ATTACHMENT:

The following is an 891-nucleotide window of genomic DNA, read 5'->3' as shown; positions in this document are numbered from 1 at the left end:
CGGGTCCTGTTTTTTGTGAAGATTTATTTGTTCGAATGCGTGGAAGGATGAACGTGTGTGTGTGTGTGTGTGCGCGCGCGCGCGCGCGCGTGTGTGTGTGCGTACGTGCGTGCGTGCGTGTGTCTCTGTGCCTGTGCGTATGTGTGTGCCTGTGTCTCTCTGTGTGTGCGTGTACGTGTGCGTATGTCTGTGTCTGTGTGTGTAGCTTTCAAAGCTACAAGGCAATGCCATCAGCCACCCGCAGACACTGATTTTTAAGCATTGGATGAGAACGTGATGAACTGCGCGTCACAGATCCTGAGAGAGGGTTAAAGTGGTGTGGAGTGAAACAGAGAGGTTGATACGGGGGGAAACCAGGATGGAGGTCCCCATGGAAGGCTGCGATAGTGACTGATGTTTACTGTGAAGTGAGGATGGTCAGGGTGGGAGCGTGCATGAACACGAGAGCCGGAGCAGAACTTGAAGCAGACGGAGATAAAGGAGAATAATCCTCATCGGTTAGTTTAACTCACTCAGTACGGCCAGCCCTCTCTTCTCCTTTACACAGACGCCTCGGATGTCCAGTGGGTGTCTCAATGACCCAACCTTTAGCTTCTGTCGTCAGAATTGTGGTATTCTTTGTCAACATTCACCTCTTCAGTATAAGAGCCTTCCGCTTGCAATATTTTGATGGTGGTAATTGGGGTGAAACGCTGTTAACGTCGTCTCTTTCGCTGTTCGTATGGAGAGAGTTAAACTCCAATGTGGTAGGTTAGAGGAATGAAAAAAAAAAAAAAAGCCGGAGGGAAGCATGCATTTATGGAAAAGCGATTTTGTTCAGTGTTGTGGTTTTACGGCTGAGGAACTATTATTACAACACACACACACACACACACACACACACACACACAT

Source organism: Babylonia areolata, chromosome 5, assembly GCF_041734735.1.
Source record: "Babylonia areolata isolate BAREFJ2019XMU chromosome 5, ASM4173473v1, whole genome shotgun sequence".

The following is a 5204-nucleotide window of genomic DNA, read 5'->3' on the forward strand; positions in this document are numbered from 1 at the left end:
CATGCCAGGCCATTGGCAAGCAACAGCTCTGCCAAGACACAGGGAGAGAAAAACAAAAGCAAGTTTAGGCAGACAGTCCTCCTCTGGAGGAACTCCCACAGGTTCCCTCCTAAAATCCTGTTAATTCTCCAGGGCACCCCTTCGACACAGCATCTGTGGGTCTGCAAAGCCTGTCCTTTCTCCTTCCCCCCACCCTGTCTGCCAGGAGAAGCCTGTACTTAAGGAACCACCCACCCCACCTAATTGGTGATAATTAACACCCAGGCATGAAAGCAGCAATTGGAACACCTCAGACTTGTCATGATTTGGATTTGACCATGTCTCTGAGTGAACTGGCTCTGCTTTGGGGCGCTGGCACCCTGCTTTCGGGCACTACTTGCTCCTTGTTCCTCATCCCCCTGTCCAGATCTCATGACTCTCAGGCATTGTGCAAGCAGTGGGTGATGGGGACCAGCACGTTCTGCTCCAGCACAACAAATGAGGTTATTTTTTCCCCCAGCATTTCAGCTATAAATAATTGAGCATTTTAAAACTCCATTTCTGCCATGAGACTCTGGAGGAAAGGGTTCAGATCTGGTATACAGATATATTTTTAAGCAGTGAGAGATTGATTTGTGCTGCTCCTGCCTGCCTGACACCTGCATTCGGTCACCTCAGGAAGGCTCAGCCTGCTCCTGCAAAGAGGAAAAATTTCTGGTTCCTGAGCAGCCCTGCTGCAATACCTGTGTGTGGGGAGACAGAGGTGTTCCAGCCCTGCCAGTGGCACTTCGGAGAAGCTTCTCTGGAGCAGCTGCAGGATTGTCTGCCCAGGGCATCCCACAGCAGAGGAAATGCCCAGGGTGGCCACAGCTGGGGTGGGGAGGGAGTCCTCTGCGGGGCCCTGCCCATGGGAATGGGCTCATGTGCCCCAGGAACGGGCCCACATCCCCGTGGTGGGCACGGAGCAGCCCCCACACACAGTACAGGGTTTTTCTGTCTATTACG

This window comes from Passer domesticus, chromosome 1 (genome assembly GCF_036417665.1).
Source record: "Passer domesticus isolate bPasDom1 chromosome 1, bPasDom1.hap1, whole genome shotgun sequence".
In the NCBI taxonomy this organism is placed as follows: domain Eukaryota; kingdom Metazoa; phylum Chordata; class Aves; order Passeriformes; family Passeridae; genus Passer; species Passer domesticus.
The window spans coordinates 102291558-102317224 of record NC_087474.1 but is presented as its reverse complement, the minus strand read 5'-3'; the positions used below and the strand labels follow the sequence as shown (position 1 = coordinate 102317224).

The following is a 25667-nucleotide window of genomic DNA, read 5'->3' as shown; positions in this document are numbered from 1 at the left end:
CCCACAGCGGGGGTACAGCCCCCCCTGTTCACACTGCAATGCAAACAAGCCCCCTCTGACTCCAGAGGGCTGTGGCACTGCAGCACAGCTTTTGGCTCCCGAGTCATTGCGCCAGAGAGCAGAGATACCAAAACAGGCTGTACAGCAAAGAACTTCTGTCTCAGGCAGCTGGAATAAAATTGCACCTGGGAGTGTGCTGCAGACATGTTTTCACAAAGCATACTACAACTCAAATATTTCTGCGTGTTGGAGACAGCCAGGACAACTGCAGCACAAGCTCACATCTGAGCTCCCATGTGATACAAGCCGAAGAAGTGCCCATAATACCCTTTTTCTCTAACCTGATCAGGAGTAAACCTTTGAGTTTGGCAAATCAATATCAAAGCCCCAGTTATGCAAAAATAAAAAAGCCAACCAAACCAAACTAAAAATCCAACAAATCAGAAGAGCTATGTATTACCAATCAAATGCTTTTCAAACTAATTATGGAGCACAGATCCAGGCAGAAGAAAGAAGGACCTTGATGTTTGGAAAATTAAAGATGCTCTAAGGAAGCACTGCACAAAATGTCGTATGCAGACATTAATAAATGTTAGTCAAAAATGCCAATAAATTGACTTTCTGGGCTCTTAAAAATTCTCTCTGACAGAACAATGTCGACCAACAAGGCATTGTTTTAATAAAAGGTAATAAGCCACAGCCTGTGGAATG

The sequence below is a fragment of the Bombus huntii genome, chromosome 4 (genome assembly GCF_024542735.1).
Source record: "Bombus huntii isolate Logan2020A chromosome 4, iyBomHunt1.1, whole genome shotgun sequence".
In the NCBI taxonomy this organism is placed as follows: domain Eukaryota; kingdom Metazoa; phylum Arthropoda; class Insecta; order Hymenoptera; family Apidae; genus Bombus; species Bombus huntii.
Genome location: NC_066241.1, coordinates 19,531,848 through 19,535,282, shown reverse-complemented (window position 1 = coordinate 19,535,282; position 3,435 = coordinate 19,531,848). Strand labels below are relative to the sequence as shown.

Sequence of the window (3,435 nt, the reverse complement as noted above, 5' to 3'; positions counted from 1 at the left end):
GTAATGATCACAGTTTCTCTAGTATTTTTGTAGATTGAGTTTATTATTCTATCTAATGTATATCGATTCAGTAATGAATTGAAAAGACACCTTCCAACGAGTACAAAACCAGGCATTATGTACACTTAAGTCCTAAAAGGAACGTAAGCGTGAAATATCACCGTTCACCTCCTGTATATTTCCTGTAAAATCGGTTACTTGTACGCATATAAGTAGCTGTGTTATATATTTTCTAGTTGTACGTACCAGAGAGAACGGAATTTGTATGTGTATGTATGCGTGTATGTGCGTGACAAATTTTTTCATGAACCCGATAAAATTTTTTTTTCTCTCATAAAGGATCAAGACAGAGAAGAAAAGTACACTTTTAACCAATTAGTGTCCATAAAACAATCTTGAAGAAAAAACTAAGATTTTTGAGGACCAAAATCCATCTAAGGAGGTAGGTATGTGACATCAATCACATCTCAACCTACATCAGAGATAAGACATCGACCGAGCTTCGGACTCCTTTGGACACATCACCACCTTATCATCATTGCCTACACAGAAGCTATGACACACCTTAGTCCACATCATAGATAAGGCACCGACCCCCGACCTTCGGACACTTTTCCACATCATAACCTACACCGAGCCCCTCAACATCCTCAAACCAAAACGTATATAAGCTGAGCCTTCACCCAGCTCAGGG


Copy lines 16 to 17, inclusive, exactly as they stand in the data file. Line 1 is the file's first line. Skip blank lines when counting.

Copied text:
Genome location: NC_066241.1, coordinates 19,531,848 through 19,535,282, shown reverse-complemented (window position 1 = coordinate 19,535,282; position 3,435 = coordinate 19,531,848). Strand labels below are relative to the sequence as shown.

Sequence of the window (3,435 nt, the reverse complement as noted above, 5' to 3'; positions counted from 1 at the left end):